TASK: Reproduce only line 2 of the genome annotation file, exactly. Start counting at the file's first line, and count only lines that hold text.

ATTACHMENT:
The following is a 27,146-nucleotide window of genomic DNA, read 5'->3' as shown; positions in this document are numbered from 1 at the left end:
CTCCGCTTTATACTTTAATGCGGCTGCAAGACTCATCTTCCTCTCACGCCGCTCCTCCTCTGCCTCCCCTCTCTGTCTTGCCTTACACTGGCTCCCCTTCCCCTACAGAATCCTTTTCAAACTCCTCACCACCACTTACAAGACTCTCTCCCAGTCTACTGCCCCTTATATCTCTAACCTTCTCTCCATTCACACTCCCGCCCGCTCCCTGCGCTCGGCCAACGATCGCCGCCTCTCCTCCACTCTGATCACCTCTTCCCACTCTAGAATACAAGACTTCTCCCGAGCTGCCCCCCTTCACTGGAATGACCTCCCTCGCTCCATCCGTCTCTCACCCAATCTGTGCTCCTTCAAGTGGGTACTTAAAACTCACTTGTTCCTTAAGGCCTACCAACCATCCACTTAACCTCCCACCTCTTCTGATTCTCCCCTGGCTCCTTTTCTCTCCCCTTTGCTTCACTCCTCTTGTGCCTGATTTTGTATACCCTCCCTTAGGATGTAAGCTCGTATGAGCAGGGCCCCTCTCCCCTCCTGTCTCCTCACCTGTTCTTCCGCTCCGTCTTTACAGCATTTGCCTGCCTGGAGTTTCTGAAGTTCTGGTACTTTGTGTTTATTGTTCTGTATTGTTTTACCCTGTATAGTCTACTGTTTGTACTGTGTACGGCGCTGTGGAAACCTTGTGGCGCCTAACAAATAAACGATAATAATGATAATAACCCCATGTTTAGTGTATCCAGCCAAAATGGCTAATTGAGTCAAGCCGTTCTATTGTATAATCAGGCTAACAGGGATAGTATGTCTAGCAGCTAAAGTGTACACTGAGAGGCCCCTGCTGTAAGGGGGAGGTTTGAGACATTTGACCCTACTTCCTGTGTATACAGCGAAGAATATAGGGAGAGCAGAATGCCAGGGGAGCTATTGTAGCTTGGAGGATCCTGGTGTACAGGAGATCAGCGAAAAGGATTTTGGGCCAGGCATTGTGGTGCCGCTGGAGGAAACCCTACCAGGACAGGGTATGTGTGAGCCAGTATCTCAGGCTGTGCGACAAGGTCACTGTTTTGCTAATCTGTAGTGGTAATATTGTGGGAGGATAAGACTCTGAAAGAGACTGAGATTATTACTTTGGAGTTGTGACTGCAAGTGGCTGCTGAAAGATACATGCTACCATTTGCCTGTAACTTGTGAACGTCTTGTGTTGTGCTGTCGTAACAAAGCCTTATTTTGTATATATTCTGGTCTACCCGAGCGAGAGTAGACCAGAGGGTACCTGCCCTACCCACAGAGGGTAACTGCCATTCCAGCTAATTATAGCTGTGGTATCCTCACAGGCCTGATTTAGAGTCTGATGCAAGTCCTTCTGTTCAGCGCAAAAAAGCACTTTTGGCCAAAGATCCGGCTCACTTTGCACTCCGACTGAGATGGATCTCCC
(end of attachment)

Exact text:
CTCCGCTTTATACTTTAATGCGGCTGCAAGACTCATCTTCCTCTCACGCCGCTCCTCCTCTGCCTCCCCTCTCTGTCTTGCCTTACACTGGCTCCCCTTCCCCTACAGAATCCTTTTCAAACTCCTCACCACCACTTACAAGACTCTCTCCCAGTCTACTGCCCCTTATATCTCTAACCTTCTCTCCATTCACACTCCCGCCCGCTCCCTGCGCTCGGCCAACGATCGCCGCCTCTCCTCCACTCTGATCACCTCTTCCCACTCTAGAATACAAGACTTCTCCCGAGCTGCCCCCCTTCACTGGAATGACCTCCCTCGCTCCATCCGTCTCTCACCCAATCTGTGCTCCTTCAAGTGGGTACTTAAAACTCACTTGTTCCTTAAGGCCTACCAACCATCCACTTAACCTCCCACCTCTTCTGATTCTCCCCTGGCTCCTTTTCTCTCCCCTTTGCTTCACTCCTCTTGTGCCTGATTTTGTATACCCTCCCTTAGGATGTAAGCTCGTATGAGCAGGGCCCCTCTCCCCTCCTGTCTCCTCACCTGTTCTTCCGCTCCGTCTTTACAGCATTTGCCTGCCTGGAGTTTCTGAAGTTCTGGTACTTTGTGTTTATTGTTCTGTATTGTTTTACCCTGTATAGTCTACTGTTTGTACTGTGTACGGCGCTGTGGAAACCTTGTGGCGCCTAACAAATAAACGATAATAATGATAATAACCCCATGTTTAGTGTATCCAGCCAAAATGGCTAATTGAGTCAAGCCGTTCTATTGTATAATCAGGCTAACAGGGATAGTATGTCTAGCAGCTAAAGTGTACACTGAGAGGCCCCTGCTGTAAGGGGGAGGTTTGAGACATTTGACCCTACTTCCTGTGTATACAGCGAAGAATATAGGGAGAGCAGAATGCCAGGGGAGCTATTGTAGCTTGGAGGATCCTGGTGTACAGGAGATCAGCGAAAAGGATTTTGGGCCAGGCATTGTGGTGCCGCTGGAGGAAACCCTACCAGGACAGGGTATGTGTGAGCCAGTATCTCAGGCTGTGCGACAAGGTCACTGTTTTGCTAATCTGTAGTGGTAATATTGTGGGAGGATAAGACTCTGAAAGAGACTGAGATTATTACTTTGGAGTTGTGACTGCAAGTGGCTGCTGAAAGATACATGCTACCATTTGCCTGTAACTTGTGAACGTCTTGTGTTGTGCTGTCGTAACAAAGCCTTATTTTGTATATATTCTGGTCTACCCGAGCGAGAGTAGACCAGAGGGTACCTGCCCTACCCACAGAGGGTAACTGCCATTCCAGCTAATTATAGCTGTGGTATCCTCACAGGCCTGATTTAGAGTCTGATGCAAGTCCTTCTGTTCAGCGCAAAAAAGCACTTTTGGCCAAAGATCCGGCTCACTTTGCACTCCGACTGAGATGGATCTCCC